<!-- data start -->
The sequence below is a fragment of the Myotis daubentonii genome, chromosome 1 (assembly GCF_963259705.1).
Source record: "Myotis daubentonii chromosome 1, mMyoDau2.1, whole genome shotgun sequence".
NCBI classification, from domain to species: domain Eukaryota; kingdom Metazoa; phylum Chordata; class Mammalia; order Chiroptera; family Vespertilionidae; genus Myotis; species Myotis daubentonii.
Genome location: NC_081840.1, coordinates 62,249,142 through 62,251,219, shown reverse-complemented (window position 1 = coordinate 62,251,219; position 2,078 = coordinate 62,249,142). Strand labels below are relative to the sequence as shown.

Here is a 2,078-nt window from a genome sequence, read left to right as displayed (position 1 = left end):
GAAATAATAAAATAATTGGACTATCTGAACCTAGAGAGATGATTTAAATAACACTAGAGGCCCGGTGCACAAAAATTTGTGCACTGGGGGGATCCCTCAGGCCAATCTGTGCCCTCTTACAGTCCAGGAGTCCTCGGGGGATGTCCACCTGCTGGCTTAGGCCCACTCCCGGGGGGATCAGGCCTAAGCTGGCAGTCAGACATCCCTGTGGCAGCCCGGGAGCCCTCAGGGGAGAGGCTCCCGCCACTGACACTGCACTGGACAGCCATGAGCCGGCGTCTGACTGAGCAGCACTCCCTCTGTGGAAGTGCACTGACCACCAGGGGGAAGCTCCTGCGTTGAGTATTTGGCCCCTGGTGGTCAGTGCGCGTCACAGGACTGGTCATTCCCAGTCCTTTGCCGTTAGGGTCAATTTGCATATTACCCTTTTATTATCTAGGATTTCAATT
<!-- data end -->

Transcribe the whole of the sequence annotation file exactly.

The sequence below is a fragment of the Myotis daubentonii genome, chromosome 1 (assembly GCF_963259705.1).
Source record: "Myotis daubentonii chromosome 1, mMyoDau2.1, whole genome shotgun sequence".
NCBI classification, from domain to species: domain Eukaryota; kingdom Metazoa; phylum Chordata; class Mammalia; order Chiroptera; family Vespertilionidae; genus Myotis; species Myotis daubentonii.
Genome location: NC_081840.1, coordinates 62,249,142 through 62,251,219, shown reverse-complemented (window position 1 = coordinate 62,251,219; position 2,078 = coordinate 62,249,142). Strand labels below are relative to the sequence as shown.

Here is a 2,078-nt window from a genome sequence, read left to right as displayed (position 1 = left end):
GAAATAATAAAATAATTGGACTATCTGAACCTAGAGAGATGATTTAAATAACACTAGAGGCCCGGTGCACAAAAATTTGTGCACTGGGGGGATCCCTCAGGCCAATCTGTGCCCTCTTACAGTCCAGGAGTCCTCGGGGGATGTCCACCTGCTGGCTTAGGCCCACTCCCGGGGGGATCAGGCCTAAGCTGGCAGTCAGACATCCCTGTGGCAGCCCGGGAGCCCTCAGGGGAGAGGCTCCCGCCACTGACACTGCACTGGACAGCCATGAGCCGGCGTCTGACTGAGCAGCACTCCCTCTGTGGAAGTGCACTGACCACCAGGGGGAAGCTCCTGCGTTGAGTATTTGGCCCCTGGTGGTCAGTGCGCGTCACAGGACTGGTCATTCCCAGTCCTTTGCCGTTAGGGTCAATTTGCATATTACCCTTTTATTATCTAGGATTTCAATT